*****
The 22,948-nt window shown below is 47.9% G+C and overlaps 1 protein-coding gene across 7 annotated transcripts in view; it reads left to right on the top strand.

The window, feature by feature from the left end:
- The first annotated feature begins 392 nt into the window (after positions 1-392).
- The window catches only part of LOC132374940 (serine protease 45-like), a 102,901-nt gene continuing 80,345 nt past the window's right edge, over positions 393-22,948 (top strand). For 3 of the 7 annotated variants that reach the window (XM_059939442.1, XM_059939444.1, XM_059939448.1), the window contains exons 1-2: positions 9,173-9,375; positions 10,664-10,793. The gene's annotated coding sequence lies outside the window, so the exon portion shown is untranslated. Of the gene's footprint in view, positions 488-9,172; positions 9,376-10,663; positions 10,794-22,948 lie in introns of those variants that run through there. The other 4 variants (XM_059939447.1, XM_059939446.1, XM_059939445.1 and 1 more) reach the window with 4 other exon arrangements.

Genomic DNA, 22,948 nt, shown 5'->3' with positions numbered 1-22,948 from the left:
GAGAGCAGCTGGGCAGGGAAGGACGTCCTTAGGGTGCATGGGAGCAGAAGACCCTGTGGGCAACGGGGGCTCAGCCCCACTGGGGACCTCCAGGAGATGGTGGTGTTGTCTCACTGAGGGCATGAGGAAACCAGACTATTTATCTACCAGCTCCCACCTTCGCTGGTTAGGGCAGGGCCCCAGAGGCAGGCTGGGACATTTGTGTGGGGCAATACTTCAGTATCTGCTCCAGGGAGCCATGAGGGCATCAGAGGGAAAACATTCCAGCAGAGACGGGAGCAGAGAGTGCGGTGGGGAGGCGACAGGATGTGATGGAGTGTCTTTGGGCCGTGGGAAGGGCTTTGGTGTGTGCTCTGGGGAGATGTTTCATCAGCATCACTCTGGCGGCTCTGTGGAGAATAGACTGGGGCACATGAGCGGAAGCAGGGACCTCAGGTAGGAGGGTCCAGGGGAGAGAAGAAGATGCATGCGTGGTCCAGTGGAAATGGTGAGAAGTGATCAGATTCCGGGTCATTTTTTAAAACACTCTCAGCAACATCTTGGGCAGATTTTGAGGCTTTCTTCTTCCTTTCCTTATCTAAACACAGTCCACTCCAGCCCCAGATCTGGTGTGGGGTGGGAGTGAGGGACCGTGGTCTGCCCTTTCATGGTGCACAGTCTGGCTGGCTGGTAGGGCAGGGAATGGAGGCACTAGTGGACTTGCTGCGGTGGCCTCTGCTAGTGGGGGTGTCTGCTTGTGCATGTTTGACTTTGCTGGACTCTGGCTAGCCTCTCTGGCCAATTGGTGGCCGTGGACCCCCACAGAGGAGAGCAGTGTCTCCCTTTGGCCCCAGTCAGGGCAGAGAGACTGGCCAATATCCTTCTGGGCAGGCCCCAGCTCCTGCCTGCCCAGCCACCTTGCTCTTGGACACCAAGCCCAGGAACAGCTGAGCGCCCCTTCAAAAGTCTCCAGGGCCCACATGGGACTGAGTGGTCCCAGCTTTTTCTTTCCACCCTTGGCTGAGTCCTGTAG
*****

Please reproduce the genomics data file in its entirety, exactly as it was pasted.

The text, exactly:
The 22,948-nt window shown below is 47.9% G+C and overlaps 1 protein-coding gene across 7 annotated transcripts in view; it reads left to right on the top strand.

The window, feature by feature from the left end:
- The first annotated feature begins 392 nt into the window (after positions 1-392).
- The window catches only part of LOC132374940 (serine protease 45-like), a 102,901-nt gene continuing 80,345 nt past the window's right edge, over positions 393-22,948 (top strand). For 3 of the 7 annotated variants that reach the window (XM_059939442.1, XM_059939444.1, XM_059939448.1), the window contains exons 1-2: positions 9,173-9,375; positions 10,664-10,793. The gene's annotated coding sequence lies outside the window, so the exon portion shown is untranslated. Of the gene's footprint in view, positions 488-9,172; positions 9,376-10,663; positions 10,794-22,948 lie in introns of those variants that run through there. The other 4 variants (XM_059939447.1, XM_059939446.1, XM_059939445.1 and 1 more) reach the window with 4 other exon arrangements.

Genomic DNA, 22,948 nt, shown 5'->3' with positions numbered 1-22,948 from the left:
GAGAGCAGCTGGGCAGGGAAGGACGTCCTTAGGGTGCATGGGAGCAGAAGACCCTGTGGGCAACGGGGGCTCAGCCCCACTGGGGACCTCCAGGAGATGGTGGTGTTGTCTCACTGAGGGCATGAGGAAACCAGACTATTTATCTACCAGCTCCCACCTTCGCTGGTTAGGGCAGGGCCCCAGAGGCAGGCTGGGACATTTGTGTGGGGCAATACTTCAGTATCTGCTCCAGGGAGCCATGAGGGCATCAGAGGGAAAACATTCCAGCAGAGACGGGAGCAGAGAGTGCGGTGGGGAGGCGACAGGATGTGATGGAGTGTCTTTGGGCCGTGGGAAGGGCTTTGGTGTGTGCTCTGGGGAGATGTTTCATCAGCATCACTCTGGCGGCTCTGTGGAGAATAGACTGGGGCACATGAGCGGAAGCAGGGACCTCAGGTAGGAGGGTCCAGGGGAGAGAAGAAGATGCATGCGTGGTCCAGTGGAAATGGTGAGAAGTGATCAGATTCCGGGTCATTTTTTAAAACACTCTCAGCAACATCTTGGGCAGATTTTGAGGCTTTCTTCTTCCTTTCCTTATCTAAACACAGTCCACTCCAGCCCCAGATCTGGTGTGGGGTGGGAGTGAGGGACCGTGGTCTGCCCTTTCATGGTGCACAGTCTGGCTGGCTGGTAGGGCAGGGAATGGAGGCACTAGTGGACTTGCTGCGGTGGCCTCTGCTAGTGGGGGTGTCTGCTTGTGCATGTTTGACTTTGCTGGACTCTGGCTAGCCTCTCTGGCCAATTGGTGGCCGTGGACCCCCACAGAGGAGAGCAGTGTCTCCCTTTGGCCCCAGTCAGGGCAGAGAGACTGGCCAATATCCTTCTGGGCAGGCCCCAGCTCCTGCCTGCCCAGCCACCTTGCTCTTGGACACCAAGCCCAGGAACAGCTGAGCGCCCCTTCAAAAGTCTCCAGGGCCCACATGGGACTGAGTGGTCCCAGCTTTTTCTTTCCACCCTTGGCTGAGTCCTGTAG